How the Post-Independence Congress Stifled Freedom of Expression Within its Own Party

How the Post-Independence Congress Stifled Freedom of Expression Within its Own Party

In this episode, DVG gives us a firsthand account of the tyrannical growth of the Congress High Command culture almost immediately after independence.

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How the Post-Independence Congress Stifled Freedom of Expression Within its Own Party

— III — 

THERE ARE SMALL MISCELLANEOUS NON-CONGRESS GROUPS in the legislatures. But they are not taken with any degree of seriousness by the Ministries which have behind them overwhelming party majorities. There is thus no effective criticism of governmental measures. As though to make a show of criticism and scrutiny, the fellow- partymen of the Ministers themselves sometimes exercise their voices; but they must be wary. 

No less a Congressman than an ex-President of the Congress had to bow before a jobation at the party meeting for the things he had said the previous week (5 March, 1949) in the Central Assembly in the debate on the budget. Acharya Kripalani had only said what thousands have felt and said in the freedom of friendly conversation. The Congress Party executive is said to have framed stringent rules as to what Congress-members of the legislature may be permitted to say and how they should say it and what would be penal for them to say. Of course party discipline is important. But party is also the means to power and opportunity, and must be protected at all costs.  

But the non-party public cannot help noting that in the process of party-aggrandisement, the country is deprived of even that little advantage which it might look for from even such haphazard criticisms of Government. 

The voice of criticism is thus choked off in the houses of legislature.

— IV — 

The other kind of resistance too, is non-existent for a similar reason. The Congress High Command rules the Cabinets in the Provinces and the States; and that High Command is itself under the leadership of some of the Ministers at the Centre. Party dharma can thus be enforced on all from Delhi. And it is. 

To say that there must be harmony between the Centre and the Units (States) is of course reasonable. But harmony may result as well from a frank discussion and fair adjustment of differences. It can also result from the subservience or the suppression of one of the parties. The latter is a spurious and harmful kind of harmony. It is really submission and acquiescence miscalled harmony.

Barring two or three exceptions, is there a Minister in any Province or State who can stand up to the great men of Delhi to-day? Not that the men of Delhi are not deserving of deference. The point is not what giants we have at the Centre, but what dwarfs we have at so many other key-points

The all-inclusiveness of the Congress has made unavailable to the country the benefit of that correctness and efficiency in the administration which should have resulted from the unbiassed and free operation of checks and balances between the Centre and the Provinces.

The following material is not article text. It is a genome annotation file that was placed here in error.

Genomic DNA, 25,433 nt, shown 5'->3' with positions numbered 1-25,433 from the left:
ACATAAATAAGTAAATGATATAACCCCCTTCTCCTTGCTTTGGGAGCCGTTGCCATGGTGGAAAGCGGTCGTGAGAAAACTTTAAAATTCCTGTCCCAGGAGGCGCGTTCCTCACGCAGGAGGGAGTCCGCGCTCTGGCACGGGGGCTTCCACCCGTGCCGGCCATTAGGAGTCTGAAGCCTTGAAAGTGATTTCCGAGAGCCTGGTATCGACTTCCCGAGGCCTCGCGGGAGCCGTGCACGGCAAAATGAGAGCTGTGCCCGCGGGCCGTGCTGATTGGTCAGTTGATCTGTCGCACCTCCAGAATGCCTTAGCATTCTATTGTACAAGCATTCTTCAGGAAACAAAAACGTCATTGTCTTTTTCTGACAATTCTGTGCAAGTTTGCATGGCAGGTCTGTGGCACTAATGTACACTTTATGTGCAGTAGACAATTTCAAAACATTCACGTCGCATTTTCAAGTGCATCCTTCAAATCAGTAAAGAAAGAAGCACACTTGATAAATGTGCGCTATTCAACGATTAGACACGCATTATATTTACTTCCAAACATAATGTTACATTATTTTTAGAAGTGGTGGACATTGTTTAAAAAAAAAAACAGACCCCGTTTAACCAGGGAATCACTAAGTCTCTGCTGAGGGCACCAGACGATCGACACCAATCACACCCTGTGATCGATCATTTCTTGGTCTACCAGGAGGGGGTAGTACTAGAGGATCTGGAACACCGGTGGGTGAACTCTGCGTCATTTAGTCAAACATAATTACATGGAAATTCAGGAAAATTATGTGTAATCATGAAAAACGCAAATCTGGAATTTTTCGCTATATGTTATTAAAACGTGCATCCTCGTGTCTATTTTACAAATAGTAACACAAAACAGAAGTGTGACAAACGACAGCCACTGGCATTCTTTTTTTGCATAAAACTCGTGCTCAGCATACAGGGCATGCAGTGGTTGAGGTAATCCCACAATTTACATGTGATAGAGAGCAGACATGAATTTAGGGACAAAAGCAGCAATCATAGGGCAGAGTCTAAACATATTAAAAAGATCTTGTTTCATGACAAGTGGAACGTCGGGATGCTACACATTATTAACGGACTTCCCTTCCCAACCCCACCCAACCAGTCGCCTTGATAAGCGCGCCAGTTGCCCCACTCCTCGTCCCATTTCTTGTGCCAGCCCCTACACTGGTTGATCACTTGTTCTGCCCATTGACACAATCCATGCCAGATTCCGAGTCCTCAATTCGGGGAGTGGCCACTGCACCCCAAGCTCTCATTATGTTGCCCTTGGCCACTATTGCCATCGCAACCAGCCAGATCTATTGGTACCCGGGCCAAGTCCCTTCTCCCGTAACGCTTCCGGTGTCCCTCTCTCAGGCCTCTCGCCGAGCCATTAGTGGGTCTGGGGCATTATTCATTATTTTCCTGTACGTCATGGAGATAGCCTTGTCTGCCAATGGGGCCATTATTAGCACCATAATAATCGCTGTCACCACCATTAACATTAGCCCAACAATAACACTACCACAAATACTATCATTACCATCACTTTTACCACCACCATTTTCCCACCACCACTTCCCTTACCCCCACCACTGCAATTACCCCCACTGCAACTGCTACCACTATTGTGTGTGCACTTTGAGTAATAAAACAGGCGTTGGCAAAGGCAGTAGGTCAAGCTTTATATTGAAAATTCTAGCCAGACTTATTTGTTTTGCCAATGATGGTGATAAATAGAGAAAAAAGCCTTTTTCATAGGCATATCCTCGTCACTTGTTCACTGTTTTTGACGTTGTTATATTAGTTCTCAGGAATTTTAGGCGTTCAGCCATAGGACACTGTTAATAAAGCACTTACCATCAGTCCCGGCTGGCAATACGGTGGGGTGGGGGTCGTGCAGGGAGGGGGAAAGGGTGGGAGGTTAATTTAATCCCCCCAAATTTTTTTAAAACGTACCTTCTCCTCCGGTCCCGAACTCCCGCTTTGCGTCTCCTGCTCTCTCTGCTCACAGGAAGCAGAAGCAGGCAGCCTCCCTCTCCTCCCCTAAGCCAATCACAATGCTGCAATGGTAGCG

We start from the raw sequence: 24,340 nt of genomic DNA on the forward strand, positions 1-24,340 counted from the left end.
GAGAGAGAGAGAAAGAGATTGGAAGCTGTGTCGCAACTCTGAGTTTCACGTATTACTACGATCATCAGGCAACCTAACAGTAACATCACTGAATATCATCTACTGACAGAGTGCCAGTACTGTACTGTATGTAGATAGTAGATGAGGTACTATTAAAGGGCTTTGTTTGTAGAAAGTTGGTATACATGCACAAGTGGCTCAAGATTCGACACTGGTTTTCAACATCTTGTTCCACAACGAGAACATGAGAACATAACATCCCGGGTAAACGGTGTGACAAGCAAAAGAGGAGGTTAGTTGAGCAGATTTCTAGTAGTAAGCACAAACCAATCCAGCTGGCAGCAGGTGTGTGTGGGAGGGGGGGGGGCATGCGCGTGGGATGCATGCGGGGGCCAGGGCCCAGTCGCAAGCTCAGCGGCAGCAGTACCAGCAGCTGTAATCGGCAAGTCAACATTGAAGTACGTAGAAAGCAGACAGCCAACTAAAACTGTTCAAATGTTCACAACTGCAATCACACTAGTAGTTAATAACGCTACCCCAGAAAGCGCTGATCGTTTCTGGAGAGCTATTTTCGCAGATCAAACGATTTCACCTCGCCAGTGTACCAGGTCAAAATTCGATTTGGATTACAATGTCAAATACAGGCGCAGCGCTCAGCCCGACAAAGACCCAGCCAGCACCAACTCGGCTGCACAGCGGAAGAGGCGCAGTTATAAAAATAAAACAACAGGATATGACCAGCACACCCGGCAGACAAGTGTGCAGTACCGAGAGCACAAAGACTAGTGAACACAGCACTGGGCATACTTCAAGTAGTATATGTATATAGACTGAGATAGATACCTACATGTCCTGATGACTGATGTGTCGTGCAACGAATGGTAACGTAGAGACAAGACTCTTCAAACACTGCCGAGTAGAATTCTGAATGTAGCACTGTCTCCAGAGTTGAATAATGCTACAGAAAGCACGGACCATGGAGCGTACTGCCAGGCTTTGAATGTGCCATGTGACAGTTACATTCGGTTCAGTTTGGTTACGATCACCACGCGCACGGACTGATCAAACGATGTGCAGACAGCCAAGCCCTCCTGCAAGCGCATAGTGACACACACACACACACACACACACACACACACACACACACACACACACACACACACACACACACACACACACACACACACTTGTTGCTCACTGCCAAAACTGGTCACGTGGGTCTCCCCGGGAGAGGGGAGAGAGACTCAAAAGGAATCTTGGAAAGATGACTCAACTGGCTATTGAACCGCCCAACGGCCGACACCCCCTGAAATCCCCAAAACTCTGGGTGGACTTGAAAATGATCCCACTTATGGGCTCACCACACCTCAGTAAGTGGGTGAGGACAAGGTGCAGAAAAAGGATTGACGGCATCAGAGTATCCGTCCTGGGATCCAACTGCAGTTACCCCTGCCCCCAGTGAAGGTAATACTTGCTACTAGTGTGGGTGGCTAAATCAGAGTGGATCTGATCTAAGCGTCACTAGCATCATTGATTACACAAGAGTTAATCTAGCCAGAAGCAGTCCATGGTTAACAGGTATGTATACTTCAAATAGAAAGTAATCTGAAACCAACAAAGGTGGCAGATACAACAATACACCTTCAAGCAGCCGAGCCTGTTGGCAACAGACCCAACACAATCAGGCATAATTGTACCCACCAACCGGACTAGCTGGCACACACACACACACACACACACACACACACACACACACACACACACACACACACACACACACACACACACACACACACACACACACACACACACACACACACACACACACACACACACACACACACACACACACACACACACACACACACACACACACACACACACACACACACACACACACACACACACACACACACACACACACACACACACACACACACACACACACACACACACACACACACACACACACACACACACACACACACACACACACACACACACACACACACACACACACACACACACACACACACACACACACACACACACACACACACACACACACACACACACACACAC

— V — 

The position of the Ministries in the Provinces is anomalous in the extreme. To whose control should they submit themselves? To their legislature's or to the Congress High Command's? 

The issue has risen in an acute form in Eastern Punjab and in Madras. The Congress majority in the legislature in each Province has split into two or more groups, and each of these groups or sub-groups wants places in the Cabinet What should the Premier (Chief Minister) do?

Normally, it is for the Premier to choose his Cabinet colleagues and so long as he confines his choice to his political party, he should be free to invite any one whom he thinks he can best get on with. Success or failure is primarily the Premier's responsibility; and others enter the Ministry on that understanding.  A necessary correlative of this responsibility is the freedom of choice allowed to him. But if groups or sub-groups opposed to him press for accommodation and the Congress High Command suggests a composite Cabinet as the way out of the difficulty, he must either defy the High Command and lose his place in the party and therefore his Premiership. Or he must obey the High Command and disclaim his responsibility to the country. 

Constitutional expedients are put out of court at present by the existence of the party High Command which interposes itself between the Premier and the legislature, between the Premier and the Governor and between the Premier and the country. 

The present pressure-group appeasement policy of the Congress High Command is conducive neither to the growth of sound parliamentarism nor to the establishment of harmonious and efficient ministries. 

Great undoubtedly is the Congress; but the country is greater. Congress was great because till now, it recognised the country as greater. The further greatness of the Congress will be in its subordinating its interests as a political party to the far larger interests of the new and urgent cause of forming sound conventions and traditions of parliamentary democracy.

— VI — 

THE WORST OF THE OVERGROWTH OF THE CONGRESS is the cessation of all open-minded study and discussion of public questions in the country. There have been no public meetings in the country other than those organized by the Congress. Like the jealous mistress, the Congress will let no other organism thrive anywhere in its neighbourhood.

The public voices now heard are the megaphonic reproductions of just two or three leaders on any subject. Is such intellectual sterilisation good for the country? A patriotic party will take care not to seek strength for itself at the cost of that health of the country.

To be continued 

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